Up to Eric's Home Page To Index Thu Sep 13 13:40:13 EDT 1990

Raymond's Reviews #87

%T People of the Sky
%A Claire Bell
%D September 1990
%O paperback, US$3.95
%P 344
%G 0-812-50261-2

Like Grass (RR#86), this is another biological-puzzle book -- somewhat marred by the rather clumsy telegraphing of the answer early on and a faint but irritating odor of political correctness, but worth a read.

Kesbe Temiya, a starpilot of mixed Pueblo Indian ancestry, is forced down in an inaccessable canyon on the planet Oneway while ferrying an ancient C-47 to its new owner. There she encounters the People of the Sky, descendants of a rumored lost colony of Pueblo traditionalists who have reverted to the pre-technological ways of their ancestors. But there's something new in the mix -- a partnership with the dragonfly-like "aronan", fliers capable of bearing the tribe's child warriors. The aronan fascinate her, and events after the encounter draw her into the life of the tribe.

Kesbe learns to fly and to live in the experiential world of the People, only to discover she is caught between two cultures when "her" world re-enters the canyon. Resolution of the value conflict that has been building through the novel becomes not merely her private affair but the key to the future of the People.

In many ways this novel is reminiscent of A. C. Crispin's Silent Dances (RR#79) and other examples of the better grade of feminist bildungsromans -- but it works better than most. For one thing, Bell resists the preachy flavor and sticky earnestness too often found in the type; and her protagonist is a three-dimensional human being who sweats and makes little mistakes, rather than a blatant authorial self-projection of the sort who goofs up only when necessary to move the plot along. Then, too, Ms. Bell is a pretty good prose-constructor with a McCaffreyesque knack for the vivid visual and a nice habit of tossing in a curve or two just when you think you're sure the plot's cranking off in a too-predicatable direction.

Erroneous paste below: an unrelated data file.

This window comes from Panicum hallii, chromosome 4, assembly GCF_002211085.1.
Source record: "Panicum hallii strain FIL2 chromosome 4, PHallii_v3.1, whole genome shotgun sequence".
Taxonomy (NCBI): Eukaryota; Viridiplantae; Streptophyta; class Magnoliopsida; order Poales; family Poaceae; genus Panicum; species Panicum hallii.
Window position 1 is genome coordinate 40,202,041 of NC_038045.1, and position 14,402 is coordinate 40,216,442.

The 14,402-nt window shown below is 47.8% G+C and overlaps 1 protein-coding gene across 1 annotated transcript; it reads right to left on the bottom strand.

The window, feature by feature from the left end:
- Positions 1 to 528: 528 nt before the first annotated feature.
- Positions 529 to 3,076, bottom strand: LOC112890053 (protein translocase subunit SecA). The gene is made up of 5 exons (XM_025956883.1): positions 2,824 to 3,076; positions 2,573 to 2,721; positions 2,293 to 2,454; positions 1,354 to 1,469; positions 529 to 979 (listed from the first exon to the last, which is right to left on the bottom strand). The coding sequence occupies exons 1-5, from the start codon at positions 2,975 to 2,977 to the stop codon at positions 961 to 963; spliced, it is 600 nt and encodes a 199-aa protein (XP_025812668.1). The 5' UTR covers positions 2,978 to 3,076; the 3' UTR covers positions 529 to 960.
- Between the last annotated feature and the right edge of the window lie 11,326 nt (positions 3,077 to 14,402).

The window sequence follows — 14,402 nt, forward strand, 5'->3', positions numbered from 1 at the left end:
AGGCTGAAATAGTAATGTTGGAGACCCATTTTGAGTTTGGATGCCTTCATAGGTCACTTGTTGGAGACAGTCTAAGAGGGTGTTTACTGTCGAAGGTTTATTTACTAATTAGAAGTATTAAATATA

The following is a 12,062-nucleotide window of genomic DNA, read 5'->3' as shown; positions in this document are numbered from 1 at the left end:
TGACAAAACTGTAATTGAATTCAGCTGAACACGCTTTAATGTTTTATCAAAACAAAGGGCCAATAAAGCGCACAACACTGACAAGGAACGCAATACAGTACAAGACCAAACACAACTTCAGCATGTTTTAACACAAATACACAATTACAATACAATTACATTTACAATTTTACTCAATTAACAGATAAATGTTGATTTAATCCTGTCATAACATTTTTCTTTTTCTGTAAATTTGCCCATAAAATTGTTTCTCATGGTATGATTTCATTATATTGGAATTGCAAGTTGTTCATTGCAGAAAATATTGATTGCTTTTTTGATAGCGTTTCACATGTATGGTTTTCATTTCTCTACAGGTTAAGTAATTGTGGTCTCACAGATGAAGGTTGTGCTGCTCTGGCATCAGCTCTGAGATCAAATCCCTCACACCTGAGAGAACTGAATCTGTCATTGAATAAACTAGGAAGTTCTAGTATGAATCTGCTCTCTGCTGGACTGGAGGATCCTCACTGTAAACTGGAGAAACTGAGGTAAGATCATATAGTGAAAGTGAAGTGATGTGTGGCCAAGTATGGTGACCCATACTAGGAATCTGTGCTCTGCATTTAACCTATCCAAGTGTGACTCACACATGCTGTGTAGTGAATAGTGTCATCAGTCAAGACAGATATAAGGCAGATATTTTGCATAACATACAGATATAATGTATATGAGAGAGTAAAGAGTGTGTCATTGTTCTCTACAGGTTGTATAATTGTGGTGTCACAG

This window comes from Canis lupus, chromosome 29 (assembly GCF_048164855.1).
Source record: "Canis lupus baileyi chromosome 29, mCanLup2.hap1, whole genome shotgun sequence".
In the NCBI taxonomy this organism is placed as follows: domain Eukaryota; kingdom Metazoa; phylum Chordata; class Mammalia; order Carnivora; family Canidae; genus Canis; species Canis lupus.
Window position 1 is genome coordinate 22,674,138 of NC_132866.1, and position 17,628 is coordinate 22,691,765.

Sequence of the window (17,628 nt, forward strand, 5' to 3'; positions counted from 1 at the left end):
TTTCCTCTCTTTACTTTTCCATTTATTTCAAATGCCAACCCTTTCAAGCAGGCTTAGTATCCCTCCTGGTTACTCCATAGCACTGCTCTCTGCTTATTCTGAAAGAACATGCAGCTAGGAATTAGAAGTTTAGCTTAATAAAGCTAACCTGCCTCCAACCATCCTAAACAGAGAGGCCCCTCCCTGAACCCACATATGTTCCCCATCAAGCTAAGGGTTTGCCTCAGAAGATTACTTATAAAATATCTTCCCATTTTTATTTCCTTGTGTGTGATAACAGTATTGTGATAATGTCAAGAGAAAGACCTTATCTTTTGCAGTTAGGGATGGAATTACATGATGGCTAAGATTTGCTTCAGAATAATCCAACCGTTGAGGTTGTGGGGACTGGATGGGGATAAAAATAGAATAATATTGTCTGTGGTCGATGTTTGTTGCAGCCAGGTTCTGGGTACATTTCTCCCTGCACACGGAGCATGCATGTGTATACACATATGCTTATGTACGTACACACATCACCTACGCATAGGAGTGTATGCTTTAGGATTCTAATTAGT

The book's major flaw, I think, is a familiar one; the extent to which it romanticizes a pre-technological "tribal" life which was, in the main, "nasty, brutish and short". There are certainly things to be learned from such cultures; their art and religion, in particular, often embody levels of symbolic and psychological richness that quite surpass most of what the West has to offer. That said, though, it is still possible to notice (and deplore) the fact that most writers depict such societies as though there were indoor toilets, a clinic, and a supermarket just offstage.

There's a corresponding ethical error that treats the choice between an idealized "yin" of low-technology, environment-friendly, non-sexist "tribal" living and a "yang" of metallic techno-Western material wealth as an absolute opposition (usually with the West as the implicit bad guy). Even leaving aside the question of whether that romantic "yin" has ever existed, one has to be suspicious of such binary oppositions. They don't reflect the reports of peoples now actually making the leap from Stone Age to Information Age in New Guinea and South America and elsewhere. It's a bit of a shame that Ms. Bell is still writing from the patronizing belief that individuals in those cultures have to be "protected" from the outside world.

Nevertheless, this is a solid journeyman effort that leaves me looking forward to more work from Ms. Bell.

Up to Eric's Home Page To Index Thu Sep 13 13:40:13 EDT 1990

Eric S. Raymond <esr@snark.thyrsus.com>